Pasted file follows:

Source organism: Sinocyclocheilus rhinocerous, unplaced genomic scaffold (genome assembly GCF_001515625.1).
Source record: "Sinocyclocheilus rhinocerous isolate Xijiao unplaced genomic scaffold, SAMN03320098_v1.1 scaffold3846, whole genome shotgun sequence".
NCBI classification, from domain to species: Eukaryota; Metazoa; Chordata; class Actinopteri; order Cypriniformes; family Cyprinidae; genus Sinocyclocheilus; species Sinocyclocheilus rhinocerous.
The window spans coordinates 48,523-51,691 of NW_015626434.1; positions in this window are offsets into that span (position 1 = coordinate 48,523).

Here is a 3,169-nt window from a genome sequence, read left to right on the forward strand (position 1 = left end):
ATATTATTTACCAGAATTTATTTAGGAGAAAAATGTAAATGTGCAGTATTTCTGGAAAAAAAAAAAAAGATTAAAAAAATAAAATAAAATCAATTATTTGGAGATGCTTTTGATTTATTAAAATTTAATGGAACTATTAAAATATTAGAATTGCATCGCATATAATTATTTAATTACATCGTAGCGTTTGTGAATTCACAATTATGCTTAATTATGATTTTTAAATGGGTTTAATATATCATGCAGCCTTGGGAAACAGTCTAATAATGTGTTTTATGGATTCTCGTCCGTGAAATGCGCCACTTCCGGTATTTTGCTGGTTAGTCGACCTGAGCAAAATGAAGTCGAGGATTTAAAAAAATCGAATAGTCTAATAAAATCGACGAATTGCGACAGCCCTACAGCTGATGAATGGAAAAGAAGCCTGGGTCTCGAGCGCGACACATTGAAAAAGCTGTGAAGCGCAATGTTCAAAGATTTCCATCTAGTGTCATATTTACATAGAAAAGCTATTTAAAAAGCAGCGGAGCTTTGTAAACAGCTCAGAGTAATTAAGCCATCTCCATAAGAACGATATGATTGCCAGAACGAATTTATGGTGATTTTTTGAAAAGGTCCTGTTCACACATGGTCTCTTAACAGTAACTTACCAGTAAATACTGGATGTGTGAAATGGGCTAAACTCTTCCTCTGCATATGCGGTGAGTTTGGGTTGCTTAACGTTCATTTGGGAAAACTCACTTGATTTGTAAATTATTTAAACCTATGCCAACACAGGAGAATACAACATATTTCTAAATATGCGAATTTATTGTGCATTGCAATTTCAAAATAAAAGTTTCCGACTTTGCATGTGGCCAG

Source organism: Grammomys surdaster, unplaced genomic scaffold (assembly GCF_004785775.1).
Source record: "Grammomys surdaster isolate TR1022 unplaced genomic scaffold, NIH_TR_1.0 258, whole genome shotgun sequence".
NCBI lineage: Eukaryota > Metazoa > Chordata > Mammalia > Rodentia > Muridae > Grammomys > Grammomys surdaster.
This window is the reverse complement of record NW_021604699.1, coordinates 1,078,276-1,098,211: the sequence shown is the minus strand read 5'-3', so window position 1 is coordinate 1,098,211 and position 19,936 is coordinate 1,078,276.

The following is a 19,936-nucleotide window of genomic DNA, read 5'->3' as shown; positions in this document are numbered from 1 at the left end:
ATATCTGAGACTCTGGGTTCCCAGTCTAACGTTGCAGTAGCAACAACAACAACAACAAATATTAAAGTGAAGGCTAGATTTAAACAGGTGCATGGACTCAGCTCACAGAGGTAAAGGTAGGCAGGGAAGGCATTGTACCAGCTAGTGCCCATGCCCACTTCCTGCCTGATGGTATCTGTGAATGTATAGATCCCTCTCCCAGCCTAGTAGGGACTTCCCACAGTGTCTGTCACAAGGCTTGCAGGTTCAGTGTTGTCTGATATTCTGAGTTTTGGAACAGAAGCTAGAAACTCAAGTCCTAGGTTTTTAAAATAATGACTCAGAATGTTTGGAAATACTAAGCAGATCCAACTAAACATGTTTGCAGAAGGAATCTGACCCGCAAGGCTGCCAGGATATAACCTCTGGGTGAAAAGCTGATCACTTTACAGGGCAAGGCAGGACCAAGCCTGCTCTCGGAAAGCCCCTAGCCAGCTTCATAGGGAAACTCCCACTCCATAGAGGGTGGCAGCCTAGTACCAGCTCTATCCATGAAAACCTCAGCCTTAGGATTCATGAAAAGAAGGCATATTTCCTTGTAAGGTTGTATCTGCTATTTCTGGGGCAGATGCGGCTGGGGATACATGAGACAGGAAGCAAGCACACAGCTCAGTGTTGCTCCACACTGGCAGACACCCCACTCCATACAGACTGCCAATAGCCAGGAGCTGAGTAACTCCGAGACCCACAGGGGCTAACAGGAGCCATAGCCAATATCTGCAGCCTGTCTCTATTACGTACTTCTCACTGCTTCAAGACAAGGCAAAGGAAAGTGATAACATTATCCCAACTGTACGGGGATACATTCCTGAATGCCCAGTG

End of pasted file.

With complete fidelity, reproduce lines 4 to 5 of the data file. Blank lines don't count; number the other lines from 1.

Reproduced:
The window spans coordinates 48,523-51,691 of NW_015626434.1; positions in this window are offsets into that span (position 1 = coordinate 48,523).

Here is a 3,169-nt window from a genome sequence, read left to right on the forward strand (position 1 = left end):